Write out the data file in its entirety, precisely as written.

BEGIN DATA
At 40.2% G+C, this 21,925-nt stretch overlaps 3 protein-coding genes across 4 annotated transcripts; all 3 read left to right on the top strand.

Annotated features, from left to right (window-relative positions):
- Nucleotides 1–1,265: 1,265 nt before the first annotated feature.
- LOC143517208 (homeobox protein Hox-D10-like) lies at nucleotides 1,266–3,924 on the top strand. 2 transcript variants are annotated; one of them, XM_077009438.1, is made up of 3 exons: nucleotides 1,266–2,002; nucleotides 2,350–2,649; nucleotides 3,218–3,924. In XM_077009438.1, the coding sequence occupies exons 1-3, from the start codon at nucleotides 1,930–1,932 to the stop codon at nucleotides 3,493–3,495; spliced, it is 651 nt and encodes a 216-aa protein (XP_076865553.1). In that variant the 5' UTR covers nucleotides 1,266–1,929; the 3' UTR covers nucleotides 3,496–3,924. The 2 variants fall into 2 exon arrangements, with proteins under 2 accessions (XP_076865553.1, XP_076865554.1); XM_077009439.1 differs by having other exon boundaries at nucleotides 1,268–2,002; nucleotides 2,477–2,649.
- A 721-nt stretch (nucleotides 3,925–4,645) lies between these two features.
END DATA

At 40.2% G+C, this 21,925-nt stretch overlaps 3 protein-coding genes across 4 annotated transcripts; all 3 read left to right on the top strand.

Annotated features, from left to right (window-relative positions):
- Nucleotides 1–1,265: 1,265 nt before the first annotated feature.
- LOC143517208 (homeobox protein Hox-D10-like) lies at nucleotides 1,266–3,924 on the top strand. 2 transcript variants are annotated; one of them, XM_077009438.1, is made up of 3 exons: nucleotides 1,266–2,002; nucleotides 2,350–2,649; nucleotides 3,218–3,924. In XM_077009438.1, the coding sequence occupies exons 1-3, from the start codon at nucleotides 1,930–1,932 to the stop codon at nucleotides 3,493–3,495; spliced, it is 651 nt and encodes a 216-aa protein (XP_076865553.1). In that variant the 5' UTR covers nucleotides 1,266–1,929; the 3' UTR covers nucleotides 3,496–3,924. The 2 variants fall into 2 exon arrangements, with proteins under 2 accessions (XP_076865553.1, XP_076865554.1); XM_077009439.1 differs by having other exon boundaries at nucleotides 1,268–2,002; nucleotides 2,477–2,649.
- A 721-nt stretch (nucleotides 3,925–4,645) lies between these two features.